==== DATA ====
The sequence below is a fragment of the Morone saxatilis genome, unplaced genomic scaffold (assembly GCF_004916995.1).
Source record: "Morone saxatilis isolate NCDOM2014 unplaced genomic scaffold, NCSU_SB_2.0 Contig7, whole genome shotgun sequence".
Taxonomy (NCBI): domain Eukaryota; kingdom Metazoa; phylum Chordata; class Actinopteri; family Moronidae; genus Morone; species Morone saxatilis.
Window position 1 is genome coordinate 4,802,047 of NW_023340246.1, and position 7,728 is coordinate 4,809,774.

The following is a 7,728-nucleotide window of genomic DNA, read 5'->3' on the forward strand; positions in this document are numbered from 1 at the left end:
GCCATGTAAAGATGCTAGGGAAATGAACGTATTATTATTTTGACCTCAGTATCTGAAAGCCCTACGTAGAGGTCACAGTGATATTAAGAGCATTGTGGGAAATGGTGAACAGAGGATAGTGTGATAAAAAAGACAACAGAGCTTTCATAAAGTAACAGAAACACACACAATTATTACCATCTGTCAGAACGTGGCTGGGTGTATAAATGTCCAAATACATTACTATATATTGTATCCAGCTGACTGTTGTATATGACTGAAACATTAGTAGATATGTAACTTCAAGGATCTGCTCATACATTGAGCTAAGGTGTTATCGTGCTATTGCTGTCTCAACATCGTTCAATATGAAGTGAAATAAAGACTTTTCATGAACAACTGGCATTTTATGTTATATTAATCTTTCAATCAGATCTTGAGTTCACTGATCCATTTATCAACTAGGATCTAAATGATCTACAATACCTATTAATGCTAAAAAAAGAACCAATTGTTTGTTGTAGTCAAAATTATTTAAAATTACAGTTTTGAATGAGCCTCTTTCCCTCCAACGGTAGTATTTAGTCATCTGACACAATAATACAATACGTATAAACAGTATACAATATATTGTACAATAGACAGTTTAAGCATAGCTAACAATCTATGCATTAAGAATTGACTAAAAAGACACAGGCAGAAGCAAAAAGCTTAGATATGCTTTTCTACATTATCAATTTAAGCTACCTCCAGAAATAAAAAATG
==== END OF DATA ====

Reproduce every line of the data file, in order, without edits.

The sequence below is a fragment of the Morone saxatilis genome, unplaced genomic scaffold (assembly GCF_004916995.1).
Source record: "Morone saxatilis isolate NCDOM2014 unplaced genomic scaffold, NCSU_SB_2.0 Contig7, whole genome shotgun sequence".
Taxonomy (NCBI): domain Eukaryota; kingdom Metazoa; phylum Chordata; class Actinopteri; family Moronidae; genus Morone; species Morone saxatilis.
Window position 1 is genome coordinate 4,802,047 of NW_023340246.1, and position 7,728 is coordinate 4,809,774.

The following is a 7,728-nucleotide window of genomic DNA, read 5'->3' on the forward strand; positions in this document are numbered from 1 at the left end:
GCCATGTAAAGATGCTAGGGAAATGAACGTATTATTATTTTGACCTCAGTATCTGAAAGCCCTACGTAGAGGTCACAGTGATATTAAGAGCATTGTGGGAAATGGTGAACAGAGGATAGTGTGATAAAAAAGACAACAGAGCTTTCATAAAGTAACAGAAACACACACAATTATTACCATCTGTCAGAACGTGGCTGGGTGTATAAATGTCCAAATACATTACTATATATTGTATCCAGCTGACTGTTGTATATGACTGAAACATTAGTAGATATGTAACTTCAAGGATCTGCTCATACATTGAGCTAAGGTGTTATCGTGCTATTGCTGTCTCAACATCGTTCAATATGAAGTGAAATAAAGACTTTTCATGAACAACTGGCATTTTATGTTATATTAATCTTTCAATCAGATCTTGAGTTCACTGATCCATTTATCAACTAGGATCTAAATGATCTACAATACCTATTAATGCTAAAAAAAGAACCAATTGTTTGTTGTAGTCAAAATTATTTAAAATTACAGTTTTGAATGAGCCTCTTTCCCTCCAACGGTAGTATTTAGTCATCTGACACAATAATACAATACGTATAAACAGTATACAATATATTGTACAATAGACAGTTTAAGCATAGCTAACAATCTATGCATTAAGAATTGACTAAAAAGACACAGGCAGAAGCAAAAAGCTTAGATATGCTTTTCTACATTATCAATTTAAGCTACCTCCAGAAATAAAAAATG